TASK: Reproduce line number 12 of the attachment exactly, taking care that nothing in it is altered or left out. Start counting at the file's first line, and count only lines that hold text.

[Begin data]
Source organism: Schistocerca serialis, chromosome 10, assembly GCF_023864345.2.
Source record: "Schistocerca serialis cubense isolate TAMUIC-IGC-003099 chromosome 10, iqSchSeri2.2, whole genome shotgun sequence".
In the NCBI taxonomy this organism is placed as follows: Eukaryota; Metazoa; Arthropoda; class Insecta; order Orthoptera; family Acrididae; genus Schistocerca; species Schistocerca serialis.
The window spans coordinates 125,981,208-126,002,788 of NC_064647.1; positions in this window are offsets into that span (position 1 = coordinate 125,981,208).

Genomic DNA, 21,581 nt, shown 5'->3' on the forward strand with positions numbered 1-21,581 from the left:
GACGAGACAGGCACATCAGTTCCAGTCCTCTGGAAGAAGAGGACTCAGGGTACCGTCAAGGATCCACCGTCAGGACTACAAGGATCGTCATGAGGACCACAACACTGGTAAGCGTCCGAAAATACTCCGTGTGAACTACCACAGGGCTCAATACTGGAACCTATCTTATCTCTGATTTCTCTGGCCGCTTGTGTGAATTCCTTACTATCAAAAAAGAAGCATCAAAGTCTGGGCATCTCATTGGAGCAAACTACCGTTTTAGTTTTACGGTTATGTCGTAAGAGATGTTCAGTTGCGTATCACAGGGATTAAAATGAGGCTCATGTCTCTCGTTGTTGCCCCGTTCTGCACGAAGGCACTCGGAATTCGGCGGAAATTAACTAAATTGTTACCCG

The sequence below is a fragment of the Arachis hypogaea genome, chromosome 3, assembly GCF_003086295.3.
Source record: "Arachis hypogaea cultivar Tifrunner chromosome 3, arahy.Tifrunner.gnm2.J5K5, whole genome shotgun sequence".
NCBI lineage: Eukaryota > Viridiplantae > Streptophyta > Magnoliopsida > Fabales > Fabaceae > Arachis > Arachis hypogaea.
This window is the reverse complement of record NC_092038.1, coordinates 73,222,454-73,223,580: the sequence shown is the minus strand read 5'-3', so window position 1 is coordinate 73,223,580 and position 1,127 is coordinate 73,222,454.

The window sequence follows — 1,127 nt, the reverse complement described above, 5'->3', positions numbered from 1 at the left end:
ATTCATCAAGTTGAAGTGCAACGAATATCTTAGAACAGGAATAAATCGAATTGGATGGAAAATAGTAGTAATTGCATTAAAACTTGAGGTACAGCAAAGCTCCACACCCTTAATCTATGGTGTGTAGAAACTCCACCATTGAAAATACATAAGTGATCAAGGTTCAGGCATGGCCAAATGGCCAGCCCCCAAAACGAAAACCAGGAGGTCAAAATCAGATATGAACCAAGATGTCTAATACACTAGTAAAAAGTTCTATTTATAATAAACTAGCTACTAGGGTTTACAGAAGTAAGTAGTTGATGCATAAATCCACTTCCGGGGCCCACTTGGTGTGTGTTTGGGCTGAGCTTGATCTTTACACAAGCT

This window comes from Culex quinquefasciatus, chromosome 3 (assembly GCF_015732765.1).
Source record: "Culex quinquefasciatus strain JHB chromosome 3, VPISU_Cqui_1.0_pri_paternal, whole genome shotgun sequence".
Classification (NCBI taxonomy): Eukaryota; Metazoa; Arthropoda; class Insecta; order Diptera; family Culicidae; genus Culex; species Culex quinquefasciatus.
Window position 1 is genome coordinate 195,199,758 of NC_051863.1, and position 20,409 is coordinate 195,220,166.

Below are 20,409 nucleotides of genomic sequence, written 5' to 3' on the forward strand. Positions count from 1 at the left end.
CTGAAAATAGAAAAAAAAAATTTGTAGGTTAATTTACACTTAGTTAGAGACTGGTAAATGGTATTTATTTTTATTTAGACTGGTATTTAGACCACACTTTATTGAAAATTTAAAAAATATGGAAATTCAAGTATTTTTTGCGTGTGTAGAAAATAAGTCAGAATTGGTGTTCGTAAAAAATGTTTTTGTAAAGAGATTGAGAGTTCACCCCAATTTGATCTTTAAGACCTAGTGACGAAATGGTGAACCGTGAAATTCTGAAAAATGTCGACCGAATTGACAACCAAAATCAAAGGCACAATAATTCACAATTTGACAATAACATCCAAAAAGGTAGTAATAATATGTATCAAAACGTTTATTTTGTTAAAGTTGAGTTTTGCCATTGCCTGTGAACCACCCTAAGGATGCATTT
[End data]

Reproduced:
ATTCATCAAGTTGAAGTGCAACGAATATCTTAGAACAGGAATAAATCGAATTGGATGGAAAATAGTAGTAATTGCATTAAAACTTGAGGTACAGCAAAGCTCCACACCCTTAATCTATGGTGTGTAGAAACTCCACCATTGAAAATACATAAGTGATCAAGGTTCAGGCATGGCCAAATGGCCAGCCCCCAAAACGAAAACCAGGAGGTCAAAATCAGATATGAACCAAGATGTCTAATACACTAGTAAAAAGTTCTATTTATAATAAACTAGCTACTAGGGTTTACAGAAGTAAGTAGTTGATGCATAAATCCACTTCCGGGGCCCACTTGGTGTGTGTTTGGGCTGAGCTTGATCTTTACACAAGCT